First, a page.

SOPHIE: “While I haven’t thought about starting a family yet, I do know this will be a challenging situation when I cross that bridge. The Millennial aspect of this is that we are weighing the impact on our careers alongside the impact to the climate. We fear that having children isn’t sustainable and that our children will inherit a more volatile climate and the dangers and problems that come with that.”
In a male-dominated industry like technology, particularly at in-person events and conferences, there’s also exclusion from the boys’ club and confusion around expectations of behavior at these events. Those moments epitomize the constant balancing act women face between professionalism and familiarity.
SOPHIE: “Men at conferences continue their networking conversations in the bathrooms or at industry golf outings where women are unintentionally excluded from joining the traditionally male-dominated sport. I’ve heard most industries have similar challenges, yet for women already facing sexism or imposter syndrome in technology, industry culture makes the barriers to entry that much higher.
Industry events with alcohol have always been the most confusing. Experiencing conference culture for the first time as a young professional woman was frankly shocking. I saw folks who had responsibilities as parents or industry leaders engage in behavior that I would have expected to see at a college house party.
I’m expected to be ‘fun’ because I’m young and energetic, so I feel the need to stay out and have a couple drinks with coworkers, clients, or other vendors at conferences. Some of these interactions lead to incredible networking opportunities. At the same time, I can’t drink nearly as much as some of the older and established leaders for risk of being viewed as the ‘party girl.’ I’ve had to gracefully slip out of awkward conversations with inebriated male colleagues at conferences.”
TERESA: “It’s disheartening that this has not changed in the 25 years I’ve been working. My experiences mirror Sophie’s. I guess the thing that comes with age is that you no longer care what people think, so you can bow out a little more easily. I remember telling colleagues just a couple of years ago, ‘Sorry, Game of Thrones awaits,’ so I could go back to my room and chill.”
There are also the microaggressions — the everyday, subtle, and often unintentional interactions or behaviors that communicate bias. They signal disrespect and reflect inequality.
SOPHIE: “The time I was told my long hair as a 25-year-old wasn’t ‘professional’ after I sat in a room with male IT staff wearing polo shirts.”
TERESA: “Yes and being told you’re too assertive or pushy. There’s a double-standard for communications styles.”
SOPHIE: “The time at a conference in Las Vegas when the security guard told me I ‘wasn’t allowed in’ to the exhibit hall because I looked ‘too pretty,’ I was mortified and quickly flashed my lanyard and brushed past him into the exhibit hall with potential clients all around.”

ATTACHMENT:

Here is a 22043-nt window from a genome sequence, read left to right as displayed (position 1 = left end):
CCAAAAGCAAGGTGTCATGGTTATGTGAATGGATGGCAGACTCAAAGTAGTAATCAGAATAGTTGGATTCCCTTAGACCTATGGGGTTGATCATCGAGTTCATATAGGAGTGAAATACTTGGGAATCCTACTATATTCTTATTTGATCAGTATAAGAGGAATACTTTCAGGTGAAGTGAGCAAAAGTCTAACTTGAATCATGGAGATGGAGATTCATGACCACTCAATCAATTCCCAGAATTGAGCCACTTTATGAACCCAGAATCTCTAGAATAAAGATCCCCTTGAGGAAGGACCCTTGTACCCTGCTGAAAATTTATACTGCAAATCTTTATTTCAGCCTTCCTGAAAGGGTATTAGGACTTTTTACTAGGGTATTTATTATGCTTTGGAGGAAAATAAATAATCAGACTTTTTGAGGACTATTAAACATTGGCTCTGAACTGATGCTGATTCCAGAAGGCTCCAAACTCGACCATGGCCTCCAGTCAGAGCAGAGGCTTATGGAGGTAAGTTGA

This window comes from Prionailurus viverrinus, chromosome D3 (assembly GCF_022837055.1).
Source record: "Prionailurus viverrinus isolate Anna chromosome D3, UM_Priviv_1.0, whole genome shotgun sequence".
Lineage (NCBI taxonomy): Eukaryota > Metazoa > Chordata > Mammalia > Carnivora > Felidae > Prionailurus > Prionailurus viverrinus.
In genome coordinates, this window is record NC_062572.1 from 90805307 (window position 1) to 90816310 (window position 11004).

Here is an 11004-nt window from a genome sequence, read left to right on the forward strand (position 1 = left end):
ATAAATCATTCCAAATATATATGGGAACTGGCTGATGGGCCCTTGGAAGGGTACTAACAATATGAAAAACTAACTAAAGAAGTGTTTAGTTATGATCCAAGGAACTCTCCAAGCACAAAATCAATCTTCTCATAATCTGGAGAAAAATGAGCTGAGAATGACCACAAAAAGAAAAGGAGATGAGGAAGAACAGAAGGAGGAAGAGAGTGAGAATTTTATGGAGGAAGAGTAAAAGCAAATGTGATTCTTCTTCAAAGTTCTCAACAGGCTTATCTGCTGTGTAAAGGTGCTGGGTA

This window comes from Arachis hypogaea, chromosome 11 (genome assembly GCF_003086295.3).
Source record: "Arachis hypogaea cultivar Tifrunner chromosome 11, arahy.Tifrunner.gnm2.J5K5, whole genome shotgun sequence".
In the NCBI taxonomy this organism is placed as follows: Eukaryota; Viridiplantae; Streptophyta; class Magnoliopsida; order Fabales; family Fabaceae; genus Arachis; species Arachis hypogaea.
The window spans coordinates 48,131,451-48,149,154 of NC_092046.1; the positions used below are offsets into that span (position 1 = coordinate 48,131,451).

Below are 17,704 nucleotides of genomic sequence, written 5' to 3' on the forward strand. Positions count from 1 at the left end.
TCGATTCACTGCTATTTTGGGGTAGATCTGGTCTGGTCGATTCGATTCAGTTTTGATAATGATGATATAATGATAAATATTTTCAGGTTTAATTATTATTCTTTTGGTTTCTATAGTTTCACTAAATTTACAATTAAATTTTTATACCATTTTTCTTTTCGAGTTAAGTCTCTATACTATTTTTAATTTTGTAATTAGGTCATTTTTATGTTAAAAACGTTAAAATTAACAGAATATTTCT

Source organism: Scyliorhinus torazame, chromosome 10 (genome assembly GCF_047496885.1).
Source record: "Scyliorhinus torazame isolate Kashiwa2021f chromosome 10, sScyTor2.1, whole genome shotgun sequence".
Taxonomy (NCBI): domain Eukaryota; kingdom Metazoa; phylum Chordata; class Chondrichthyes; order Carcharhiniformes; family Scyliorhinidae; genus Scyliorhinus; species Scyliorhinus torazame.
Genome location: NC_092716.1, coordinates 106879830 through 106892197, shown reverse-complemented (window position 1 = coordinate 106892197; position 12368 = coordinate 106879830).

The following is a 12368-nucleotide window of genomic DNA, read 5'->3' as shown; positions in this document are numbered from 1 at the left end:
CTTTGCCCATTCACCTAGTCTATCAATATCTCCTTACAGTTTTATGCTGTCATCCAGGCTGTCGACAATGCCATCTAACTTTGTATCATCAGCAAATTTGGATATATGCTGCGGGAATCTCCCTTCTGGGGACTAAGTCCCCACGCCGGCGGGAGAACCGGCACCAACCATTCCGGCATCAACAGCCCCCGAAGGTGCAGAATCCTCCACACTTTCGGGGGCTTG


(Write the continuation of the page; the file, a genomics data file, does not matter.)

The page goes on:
TERESA: “Being told to use my femininity as a tool in my toolbox to help the male ego respond to you. Flatter men and that’s how you get your projects moving forward. And this advice was from my FEMALE boss, who employed those techniques successfully. I still cringe about that awkward conversation.”
In the past year, COVID-19 has exacerbated long-standing gender inequalities and systemic workplace issues. Women’s labor force participation is at a 33-year low as more women take on caretaker roles at home due to remote schooling. Nearly three million women had to leave the workforce, undoing many of the gains we had made, but that we smartly had not celebrated yet. While the data is insufficient to give the full picture—and time will tell for certain—gender equity may be set back decades because of the pandemic.
Given this and the fact that this Millennial and Gen Xer haven’t seen the expected progress we hoped to by 2021, it’s hard to end on a hopeful note. But it’s in our nature to be optimistic and to be leaders and role models. So, we’ll use this opportunity to call on both men and women to be a part of the solution to create gender equality and pay parity in our industry. Women, if you experience microaggressions, confront and respectfully correct. Women must support women in empowering ways.
And men, help us fight for equal pay and recognition. As one of our female colleagues commended on Teams from personal experience: “Despite these challenges, I’ve seen the power of brave allyship. Male leaders who step in to let a woman finish speaking or call out rude interruptions can change the trajectory of a woman’s career.” Male leaders with salary setting and hiring responsibility can help close the gender pay gap by proactively identifying the organization’s pay gap, implementing fair hiring practices, and paying what’s due.
Our colleague remarked, “It’s incredible to see how those with power and influence can use it to boost everyone around them.” We will all win when those in positions of privilege use it to be allies.